Thursday, 26 March 2015


This week was a big one for the Hillhead team, with both a semi-final in the Jackie Josephson (a handicap cup competition) and our final league match, which would decide promotion. We won both, and after a slightly tense evening waiting for the scores from other matches, we did enough, and will be back in the first division next season, which some in our team find intimidating, but I'm very much looking forward to it. I also played in the West Distict Congress on Saturday and Sunday with Norman and Adam. I'm not going to say much about that, apart from that Adam was remarkably understanding when I revoked to let through a doubled part-score when playing at table 1 of the Swiss Teams on the Sunday... a very useful feature in a partner! (not that I intend to make a habit of it...)

With the league season winding down, I'll be trying to figure out how to make sure I continue to get my bridge fix over the summer, and at some point this month I'll have to work out whether or not I'm playing in this year's National League.

Just one board from yesterday's league match. I played in 4♠ after the auction above, and the defence got off to a reasonable start with two ♦ tricks and a ♦ ruff. West now switched to a small ♣, and as I've pretty much got no chance if the finesse is wrong, I ran this to my ♣10. Now what? I think basically it's about guessing the ♠ suit. I got this wrong, playing a club to the 9, ruffing a ♣, and playing two rounds of ♠s from the top. I figured that W was less likely to have played for a ruff if he had the ♠Q. However, I did know that he had fewer ♦s that his partner, so maybe playing him for greater ♠ length than his partner was correct, but this was exactly balanced out by what I knew about the ♣ suit. In any case, no-one else managed to make the game, apart from the pair who got a helpful ♥ lead, and our 1500 point margin was enough for us to secure promotion to the First Division next season.

Wednesday, 4 March 2015

Men's Teams 2015

I played with David Wiseman in the Men's Teams on Sunday. Our card was nothing to be proud of, and our team-mates seemed mostly relieved by this, as they were, if anything, even worse than us. We were deservedly comfortably at the bottom of the table. Congratulations to Mike Ash, Alex Adamson, Finlay Marshall and Patrick Home who won the event (narrowly beating Derek Sanders, Stephen Peterkin, George Plant and Peter Moss).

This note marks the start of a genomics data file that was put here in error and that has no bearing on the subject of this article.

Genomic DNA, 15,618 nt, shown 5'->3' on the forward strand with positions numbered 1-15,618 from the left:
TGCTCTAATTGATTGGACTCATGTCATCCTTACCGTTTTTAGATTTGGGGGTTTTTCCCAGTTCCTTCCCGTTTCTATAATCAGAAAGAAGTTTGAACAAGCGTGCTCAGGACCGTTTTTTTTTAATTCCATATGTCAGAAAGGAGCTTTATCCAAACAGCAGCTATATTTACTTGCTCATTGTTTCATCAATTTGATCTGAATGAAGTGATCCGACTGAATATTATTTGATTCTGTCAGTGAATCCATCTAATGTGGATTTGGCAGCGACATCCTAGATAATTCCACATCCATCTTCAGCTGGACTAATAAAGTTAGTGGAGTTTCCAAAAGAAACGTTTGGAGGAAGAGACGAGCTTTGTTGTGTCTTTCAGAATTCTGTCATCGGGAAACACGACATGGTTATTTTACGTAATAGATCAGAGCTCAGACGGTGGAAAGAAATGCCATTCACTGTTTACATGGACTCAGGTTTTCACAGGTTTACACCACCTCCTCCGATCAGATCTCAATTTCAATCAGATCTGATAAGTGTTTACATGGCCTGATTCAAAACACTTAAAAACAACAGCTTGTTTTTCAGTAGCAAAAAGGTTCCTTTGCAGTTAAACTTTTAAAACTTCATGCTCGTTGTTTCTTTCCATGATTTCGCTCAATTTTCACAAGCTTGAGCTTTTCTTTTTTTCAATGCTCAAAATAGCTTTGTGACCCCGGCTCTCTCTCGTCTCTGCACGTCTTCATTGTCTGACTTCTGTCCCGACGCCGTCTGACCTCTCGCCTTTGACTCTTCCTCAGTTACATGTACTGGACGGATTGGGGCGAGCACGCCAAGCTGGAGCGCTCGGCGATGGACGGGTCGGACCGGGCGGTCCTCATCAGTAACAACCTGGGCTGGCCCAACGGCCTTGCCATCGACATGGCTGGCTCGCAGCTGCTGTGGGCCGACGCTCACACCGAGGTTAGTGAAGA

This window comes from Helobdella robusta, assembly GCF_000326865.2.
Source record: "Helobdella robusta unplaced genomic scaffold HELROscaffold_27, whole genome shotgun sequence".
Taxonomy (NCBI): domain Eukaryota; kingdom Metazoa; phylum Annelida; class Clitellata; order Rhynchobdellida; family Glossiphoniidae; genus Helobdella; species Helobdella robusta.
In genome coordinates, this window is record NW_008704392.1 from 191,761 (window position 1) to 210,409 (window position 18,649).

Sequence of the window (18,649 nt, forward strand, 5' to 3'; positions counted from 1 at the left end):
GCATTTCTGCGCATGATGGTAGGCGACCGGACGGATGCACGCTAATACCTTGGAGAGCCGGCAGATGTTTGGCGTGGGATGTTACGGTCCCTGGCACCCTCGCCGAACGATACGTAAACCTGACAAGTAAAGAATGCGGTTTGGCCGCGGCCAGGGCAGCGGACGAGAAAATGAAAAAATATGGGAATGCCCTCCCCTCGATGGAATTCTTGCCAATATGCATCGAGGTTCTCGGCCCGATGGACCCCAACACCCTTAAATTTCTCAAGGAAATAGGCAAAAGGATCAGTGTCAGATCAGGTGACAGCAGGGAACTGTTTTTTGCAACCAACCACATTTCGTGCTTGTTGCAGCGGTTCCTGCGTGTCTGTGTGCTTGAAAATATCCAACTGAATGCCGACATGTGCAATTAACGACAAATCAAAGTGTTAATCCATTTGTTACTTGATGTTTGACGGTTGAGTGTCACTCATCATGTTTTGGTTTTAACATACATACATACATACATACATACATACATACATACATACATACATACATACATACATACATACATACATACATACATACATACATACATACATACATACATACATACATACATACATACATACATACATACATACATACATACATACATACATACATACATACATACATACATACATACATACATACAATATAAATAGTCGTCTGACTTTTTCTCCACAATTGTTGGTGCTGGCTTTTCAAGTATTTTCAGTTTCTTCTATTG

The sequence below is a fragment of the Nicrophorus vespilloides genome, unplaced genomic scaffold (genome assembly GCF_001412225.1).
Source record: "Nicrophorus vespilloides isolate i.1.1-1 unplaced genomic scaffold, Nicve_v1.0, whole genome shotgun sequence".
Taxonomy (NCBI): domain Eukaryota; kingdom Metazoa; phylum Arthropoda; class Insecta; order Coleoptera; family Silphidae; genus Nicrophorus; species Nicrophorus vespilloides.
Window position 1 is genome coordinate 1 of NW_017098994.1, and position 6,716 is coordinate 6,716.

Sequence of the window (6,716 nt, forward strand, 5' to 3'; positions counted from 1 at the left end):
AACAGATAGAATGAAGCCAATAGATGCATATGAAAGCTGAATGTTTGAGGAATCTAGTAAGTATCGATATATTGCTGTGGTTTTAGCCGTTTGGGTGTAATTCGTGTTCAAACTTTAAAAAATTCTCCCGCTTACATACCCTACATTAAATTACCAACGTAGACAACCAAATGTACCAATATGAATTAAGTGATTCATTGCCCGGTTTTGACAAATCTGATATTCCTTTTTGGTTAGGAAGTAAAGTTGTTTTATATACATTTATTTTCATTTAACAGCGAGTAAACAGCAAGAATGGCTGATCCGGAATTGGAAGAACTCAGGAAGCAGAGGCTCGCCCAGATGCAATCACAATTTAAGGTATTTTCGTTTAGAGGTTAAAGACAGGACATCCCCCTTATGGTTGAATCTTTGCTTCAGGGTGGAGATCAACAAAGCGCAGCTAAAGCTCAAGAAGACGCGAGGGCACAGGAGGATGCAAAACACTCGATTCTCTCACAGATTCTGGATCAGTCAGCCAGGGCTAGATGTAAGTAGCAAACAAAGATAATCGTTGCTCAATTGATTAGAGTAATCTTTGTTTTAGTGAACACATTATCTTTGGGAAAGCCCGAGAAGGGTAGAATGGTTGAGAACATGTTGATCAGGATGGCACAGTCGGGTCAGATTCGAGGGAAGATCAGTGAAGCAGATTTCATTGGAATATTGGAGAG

Here is the last hand we played of the evening.

Having passed as dealer, (he might have opened if we were playing Acol, but probably not, as the rebid is potentially awkward), David understandably got excited when I opened 1♥, and even more excited when I bid a conventional 3♥, showing a non-minimum opener with a shortage in ♣s. After checking all the keycards were there, we didn't really have any system available to find out what could be done with the third round of ♠s, so David just decided to go for it. 

John Murdoch led a small ♣, and everyone followed to everything when I ruffed out the other suits, N pitching a ♣ on the second round of ♥s, so I was down to this ending. The missing cards being ♠Q98632 and ♣KJ. 

What next? Do you play off the last round of trumps? (I didn't, and I think this was a mistake - if either defender started off with 4 ♠s, they'd be forced to pitch one now, which gives you a big clue as to where the Q is). If you don't (or if you do, and both defenders pitch ♣s), which way do you play the ♠s? 

I played ♠ towards the ♠K next, and John played the ♠9. Does this tell you anything? 

There were 29 IMPs on the line on this board, as they had failed to bid even the small slam at the other table. Those 29 IMPs were worth more than 13 VPs (we were playing 4 board matches, and this would have converted a 20-0 defeat into a victory)... what are the clues? Is it any better than a guess?